Pain Management in the Elderly

October 6, 2021

Despite high levels of pain in those 65 and older, overall this condition remains to be undertreated. This may be because those with dementia related illnesses fail to properly communicate their pain issues due to either cognitive or linguistic impairments. Even the seniors who do not face cognitive issues may decide not to discuss certain pain symptoms because they do not think anything can be done to correct the problem.

Caregivers need to be proactive in discovering potential ailments and sources of pain in those they are providing care and assistance. Relaying the information to healthcare providers can lead to a referral to special pain management physicians. These physicians can offer various medications or holistic options to ease some of the pain.


Non-steroidal anti-inflammatory drugs (NSAIDs) are medicines that are widely used to relieve pain, reduce inflammation, and bring down a high temperature. Most people are familiar with over-the-counter, nonprescription NSAIDs, such as aspirin and ibuprofen. Pain management professionals will often suggest the use of NSAIDs for musculoskeletal pain in the elderly. Even these over-the-counter drugs must be given under the care of a healthcare professional because they have serious side effects in the elderly.

NSAIDs are a common culprit of hospitalizations due to drug-to-drug interactions. There are many adverse drug reactions for those with heart or renal issues and those taking gastro-protective drugs. Prescribers must be very attentive to each patient’s medical history and list of medications, whether over-the-counter or prescription.

Adjuvant Analgesics

Antidepressants are the most commonly prescribed form of adjuvant analgesics in the elderly. These assist in pain management by addressing neuropathic pain. Neuropathic pain may occur if your nervous system is damaged or not working correctly. You can feel pain from any of the various levels of the nervous system—the peripheral nerves, the spinal cord and the brain. Examples include post herpetic (or post-shingles) neuralgia, reflex sympathetic dystrophy / causalgia (nerve trauma), components of cancer pain, phantom limb pain, entrapment neuropathy (e.g., carpal tunnel syndrome) and peripheral neuropathy (widespread nerve damage).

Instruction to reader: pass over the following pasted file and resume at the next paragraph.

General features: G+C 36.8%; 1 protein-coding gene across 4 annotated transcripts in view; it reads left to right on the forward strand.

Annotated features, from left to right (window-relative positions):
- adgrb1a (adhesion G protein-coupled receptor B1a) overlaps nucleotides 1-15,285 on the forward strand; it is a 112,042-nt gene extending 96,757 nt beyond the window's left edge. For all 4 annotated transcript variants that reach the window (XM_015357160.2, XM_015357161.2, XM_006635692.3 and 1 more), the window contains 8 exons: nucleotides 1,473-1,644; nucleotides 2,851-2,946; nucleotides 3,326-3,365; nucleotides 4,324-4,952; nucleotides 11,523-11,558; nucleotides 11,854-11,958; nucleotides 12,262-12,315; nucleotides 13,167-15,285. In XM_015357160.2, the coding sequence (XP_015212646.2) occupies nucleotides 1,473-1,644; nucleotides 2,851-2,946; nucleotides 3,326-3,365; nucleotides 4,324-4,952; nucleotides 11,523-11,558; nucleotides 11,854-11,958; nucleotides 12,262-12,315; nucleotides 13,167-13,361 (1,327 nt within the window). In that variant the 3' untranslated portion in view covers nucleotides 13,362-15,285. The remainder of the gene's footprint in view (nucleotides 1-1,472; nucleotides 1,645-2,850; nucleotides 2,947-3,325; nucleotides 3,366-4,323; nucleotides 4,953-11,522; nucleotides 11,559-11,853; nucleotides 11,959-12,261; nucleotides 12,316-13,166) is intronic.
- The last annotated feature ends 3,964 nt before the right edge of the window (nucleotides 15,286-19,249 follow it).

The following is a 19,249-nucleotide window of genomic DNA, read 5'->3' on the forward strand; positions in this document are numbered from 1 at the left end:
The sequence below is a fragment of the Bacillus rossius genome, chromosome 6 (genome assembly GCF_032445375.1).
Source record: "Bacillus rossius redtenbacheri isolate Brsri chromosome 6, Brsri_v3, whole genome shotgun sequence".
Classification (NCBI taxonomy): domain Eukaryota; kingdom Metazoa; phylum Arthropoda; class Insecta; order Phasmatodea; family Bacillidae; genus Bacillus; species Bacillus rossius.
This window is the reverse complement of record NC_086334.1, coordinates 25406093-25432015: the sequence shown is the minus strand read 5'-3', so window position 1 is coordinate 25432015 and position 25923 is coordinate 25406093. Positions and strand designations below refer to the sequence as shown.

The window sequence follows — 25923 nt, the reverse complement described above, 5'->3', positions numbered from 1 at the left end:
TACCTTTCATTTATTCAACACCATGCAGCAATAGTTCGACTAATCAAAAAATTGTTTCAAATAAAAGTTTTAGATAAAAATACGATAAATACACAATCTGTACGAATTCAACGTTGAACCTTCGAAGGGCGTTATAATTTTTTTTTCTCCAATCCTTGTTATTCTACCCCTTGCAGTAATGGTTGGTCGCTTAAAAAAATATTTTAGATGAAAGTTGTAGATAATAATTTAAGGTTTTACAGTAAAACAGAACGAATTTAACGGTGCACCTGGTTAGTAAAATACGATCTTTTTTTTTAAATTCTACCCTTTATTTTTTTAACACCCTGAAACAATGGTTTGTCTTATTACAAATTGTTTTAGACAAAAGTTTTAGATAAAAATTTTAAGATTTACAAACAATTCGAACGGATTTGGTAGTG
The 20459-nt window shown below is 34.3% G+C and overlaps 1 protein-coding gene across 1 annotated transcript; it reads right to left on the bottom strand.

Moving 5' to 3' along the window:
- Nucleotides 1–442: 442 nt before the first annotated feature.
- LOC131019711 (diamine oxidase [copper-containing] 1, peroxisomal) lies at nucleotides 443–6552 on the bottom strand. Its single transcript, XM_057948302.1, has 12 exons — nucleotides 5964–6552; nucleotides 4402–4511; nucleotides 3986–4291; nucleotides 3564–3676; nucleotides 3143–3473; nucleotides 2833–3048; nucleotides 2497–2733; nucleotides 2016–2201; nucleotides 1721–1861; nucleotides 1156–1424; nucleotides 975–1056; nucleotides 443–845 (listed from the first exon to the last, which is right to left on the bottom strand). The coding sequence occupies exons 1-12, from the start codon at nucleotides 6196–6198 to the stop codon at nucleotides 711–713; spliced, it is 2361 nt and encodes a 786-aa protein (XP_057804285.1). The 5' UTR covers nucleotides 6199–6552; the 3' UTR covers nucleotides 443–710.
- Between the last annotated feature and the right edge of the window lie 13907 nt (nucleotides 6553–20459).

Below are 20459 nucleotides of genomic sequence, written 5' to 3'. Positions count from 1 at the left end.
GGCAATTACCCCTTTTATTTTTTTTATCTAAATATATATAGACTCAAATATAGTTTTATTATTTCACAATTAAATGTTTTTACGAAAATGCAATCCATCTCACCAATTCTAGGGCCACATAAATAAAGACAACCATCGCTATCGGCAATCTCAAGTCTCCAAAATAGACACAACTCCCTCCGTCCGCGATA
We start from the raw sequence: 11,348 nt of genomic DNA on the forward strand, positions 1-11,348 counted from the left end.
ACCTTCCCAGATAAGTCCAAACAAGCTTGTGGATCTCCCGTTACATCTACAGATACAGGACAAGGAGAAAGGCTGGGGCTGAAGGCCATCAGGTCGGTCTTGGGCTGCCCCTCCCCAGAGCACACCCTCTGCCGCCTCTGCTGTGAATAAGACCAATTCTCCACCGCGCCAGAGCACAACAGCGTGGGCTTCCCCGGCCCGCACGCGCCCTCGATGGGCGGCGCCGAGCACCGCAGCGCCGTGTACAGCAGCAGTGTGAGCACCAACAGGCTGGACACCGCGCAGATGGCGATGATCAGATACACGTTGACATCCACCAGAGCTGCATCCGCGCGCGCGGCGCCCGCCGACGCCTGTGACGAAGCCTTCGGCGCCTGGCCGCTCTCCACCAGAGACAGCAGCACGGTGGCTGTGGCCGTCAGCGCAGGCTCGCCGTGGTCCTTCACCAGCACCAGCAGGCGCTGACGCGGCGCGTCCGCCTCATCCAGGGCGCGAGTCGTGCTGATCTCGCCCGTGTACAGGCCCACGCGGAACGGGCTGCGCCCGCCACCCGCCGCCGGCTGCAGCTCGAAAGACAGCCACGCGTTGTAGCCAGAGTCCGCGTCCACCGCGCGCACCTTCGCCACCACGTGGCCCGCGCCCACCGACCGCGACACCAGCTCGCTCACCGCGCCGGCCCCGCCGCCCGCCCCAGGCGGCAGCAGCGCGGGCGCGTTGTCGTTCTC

These antidepressants can result in loss of equilibrium making the elderly more prone to falls. It can also decrease blood pressure, cause sleep disturbances and arrhythmias. However, many seniors find that they do help with neuropathic pain. The benefits may outweigh the side effects in many cases.


Opioids such as morphine, oxycodone, fentanyl and methadone do work well to relieve pain; however, they are highly addictive. The risks versus the benefits should be weighed prior to going down this path. If the senior has a history of addiction, it is often wise to avoid any opioid treatments.


Acupuncture is becoming a more widely used form of non-medicinal treatment for pain. Originating from traditional Chinese medicine, acupuncture involves the insertion of very thin needles through your skin at strategic points on your body. Many Western practitioners view the acupuncture points as places to stimulate nerves, muscles and connective tissue. Some believe that this stimulation boosts your body's natural painkillers. The mindset and belief in its pain-relieving ability may also contribute to the patient’s improvements.

Chiropractic Care

Chiropractic care is a method of hands-on treatment that can help seniors attain general wellness and lasting pain relief. By improving flexibility, aligning the joints, and alleviating tightness in the muscles, chiropractic treatment may allow seniors to move with ease.

Medicare Part B will cover 80% of spinal manipulation provided by a chiropractor if it is determined to be medically necessary.

At Stouffer Legal we care about our seniors and recognize that proper pain management is foundational to enjoying the later years of life. For more information on elder law issues or to develop a long-term care plan, contact our elder law attorneys for a consultation. You can schedule an appointment by calling us at (443) 470-3599, emailing us at, or register for an upcoming free webinar using the link below:

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